Two candidates are are on the June 28 Republican primary ballot, vying for the 2022 Republican nomination for Utah County Attorney: incumbent David Leavitt and challenger Jeff Gray. Adam Pomeroy has withdrawn.

(Page updated 4 June 2022.)

Jeff Gray

Jeff Gray - 2022 Candidate for Utah County Attorney

Jeff lives in Mapleton with his wife of 31 years. He has five children, three of whom are still in Utah. Jeff graduated from BYU in communications and then the University of Nebraska College of Law, with distinction. He was an editor of the Nebraska Law Review. He then worked for Harding and Associates, prosecuting misdemeanor crimes and representing cities on civil matters.

Jeff later started working for Salt Lake City, then was recruited to the State Attorney General’s office over 25 years ago. He has spent 24 years as the Assistant Solicitor General, working with felony appeals, and has argued two cases before the US Supreme Court, winning both for Utah. He leads the search and seizure section and manages 7-8 other attorneys. In 2021 he, along with Sheriff Mike Smith, was appointed to the newly formed Personal Privacy Oversight Commission.

Jeff wasn’t planning on running, but the more he heard about the incumbent, the more he felt he needed to. The incumbent needs to prosecute crimes, including drug crimes, and not put people on his own probation without judicial oversight. Suspects should be charged with what the evidence supports. That way, if found guilty, they can have access to the resources of the court. He will pursue the death penalty when appropriate, and he feels it is a failure to uphold the law if a county attorney says he won’t. When asked if the sheriff should have enforced the mask mandate, he said it was his understanding that it was never a criminal law.

If elected, Jeff said his first task will be to restore the special victims unit. Attorneys aren’t trained properly on how to handle these cases. Their knowledge is too spread out and you need specialization. He then wants to work on reestablishing a better relationship with law enforcement. He currently trains officers regarding search and seizure law and wants to see more training in the office. Jeff said that we have doubled the attorneys there but are prosecuting fewer cases. He feels he can do it with fewer prosecutors, better training, and more victims advocates.

David Leavitt

Utah County Attorney

David agreed to be interviewed but didn’t respond to multiple attempts to schedule a time. Many concerns have been brought up by his opponents. David has also faced multiple ethics violations while in office. Here are two articles which include his responses to specific allegations:

Adam Pomeroy (withdrawn)

Adam lives in Orem. Both he and his wife are prosecutors in the county attorney’s office. His dad is a police officer. Adam came to Utah to go to BYU and graduated with a law degree, with honors. He then worked at the Pacific Legal Foundation, a conservative version of the ACLU formed by former Reagan cabinet members. He even had one of his articles cited by US Supreme Court Justice Clarence Thomas.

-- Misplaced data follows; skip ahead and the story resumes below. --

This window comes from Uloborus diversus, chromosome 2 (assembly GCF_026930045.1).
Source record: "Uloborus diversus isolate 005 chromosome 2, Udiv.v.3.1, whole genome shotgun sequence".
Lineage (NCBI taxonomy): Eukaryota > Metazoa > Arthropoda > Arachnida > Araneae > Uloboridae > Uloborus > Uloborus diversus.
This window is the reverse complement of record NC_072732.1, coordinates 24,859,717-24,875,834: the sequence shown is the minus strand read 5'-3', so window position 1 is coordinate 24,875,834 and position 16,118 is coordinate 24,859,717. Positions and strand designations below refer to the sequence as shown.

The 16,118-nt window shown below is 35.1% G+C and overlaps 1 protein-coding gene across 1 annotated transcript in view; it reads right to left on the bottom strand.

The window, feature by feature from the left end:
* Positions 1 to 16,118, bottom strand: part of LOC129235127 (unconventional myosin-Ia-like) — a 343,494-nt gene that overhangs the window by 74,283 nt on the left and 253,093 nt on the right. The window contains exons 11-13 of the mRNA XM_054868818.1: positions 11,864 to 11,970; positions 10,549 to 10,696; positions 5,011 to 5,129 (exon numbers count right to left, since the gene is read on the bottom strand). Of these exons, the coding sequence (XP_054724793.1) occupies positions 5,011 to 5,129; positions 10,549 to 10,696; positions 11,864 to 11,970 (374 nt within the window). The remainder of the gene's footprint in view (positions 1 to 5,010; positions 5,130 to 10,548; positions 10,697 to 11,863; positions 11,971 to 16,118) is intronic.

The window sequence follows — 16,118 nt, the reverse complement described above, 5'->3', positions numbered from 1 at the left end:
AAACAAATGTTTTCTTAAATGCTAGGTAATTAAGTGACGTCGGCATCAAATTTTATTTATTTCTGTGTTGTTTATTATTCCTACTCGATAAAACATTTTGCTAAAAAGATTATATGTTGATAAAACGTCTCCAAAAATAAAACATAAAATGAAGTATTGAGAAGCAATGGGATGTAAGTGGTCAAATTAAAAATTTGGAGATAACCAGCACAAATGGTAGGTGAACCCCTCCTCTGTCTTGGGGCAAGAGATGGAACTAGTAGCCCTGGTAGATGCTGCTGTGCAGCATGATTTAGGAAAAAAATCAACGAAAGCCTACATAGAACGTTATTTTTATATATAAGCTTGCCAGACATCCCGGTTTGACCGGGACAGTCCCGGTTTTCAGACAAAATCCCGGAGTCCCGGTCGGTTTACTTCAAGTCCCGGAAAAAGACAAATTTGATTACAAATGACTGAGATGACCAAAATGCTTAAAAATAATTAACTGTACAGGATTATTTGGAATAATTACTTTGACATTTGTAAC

Adam moved back to Utah and started his own law firm, then was recruited to the county attorney’s office. He also serves as an adjunct faculty member at BYU, co-teaching with a public defender. He is now a deputy trial attorney and a team lead.

Adam is very concerned with the way the office treats victims, law enforcement, and criminals. The Special Victims Unit, a national best practice, was disbanded, causing victims to be treated with less expertise due to the lack of specialization in understanding how they may have responded to a major threat.

According to Adam, Leavitt has created an antagonistic relationship with the sheriff, doesn’t show up to the police chief’s meetings, and the Utah County Fraternal Order of Police has even issued a letter of no confidence in him. Twenty-four prosecutors have left the office. Many crimes aren’t even being charged, and many charges, such as car thefts and drug distribution are being prosecuted as misdemeanors. Leavitt puts some offenders on his own probation, instead of working through a judge.

Adam believes that the death penalty is appropriate in some cases and strongly disagrees with Mr. Leavitt declaring he won’t prosecute it anymore. He wants to have a special court for domestic abuse, where solutions can be found and the victims won’t be afraid to have their spouses and significant others charged. The tools of the court should be used to help the offender overcome what caused the abuse. Adam feels that his experience as a trial prosecutor will be valuable in the office.

John Mulholland lives in American Fork, Utah. His writing on Utah politics has appeared at Utah Politico Hub. See his report on interviews with candidates for other offices here, including: Utah County Sheriff, Utah County Auditor, Utah County Clerk, Utah County Commission Seat A, Utah County Commission Seat B, and House District 53.

If you’ve written on a topic related to American Fork politics or government and would like to be a guest contributor at, inquire via e-mail at david @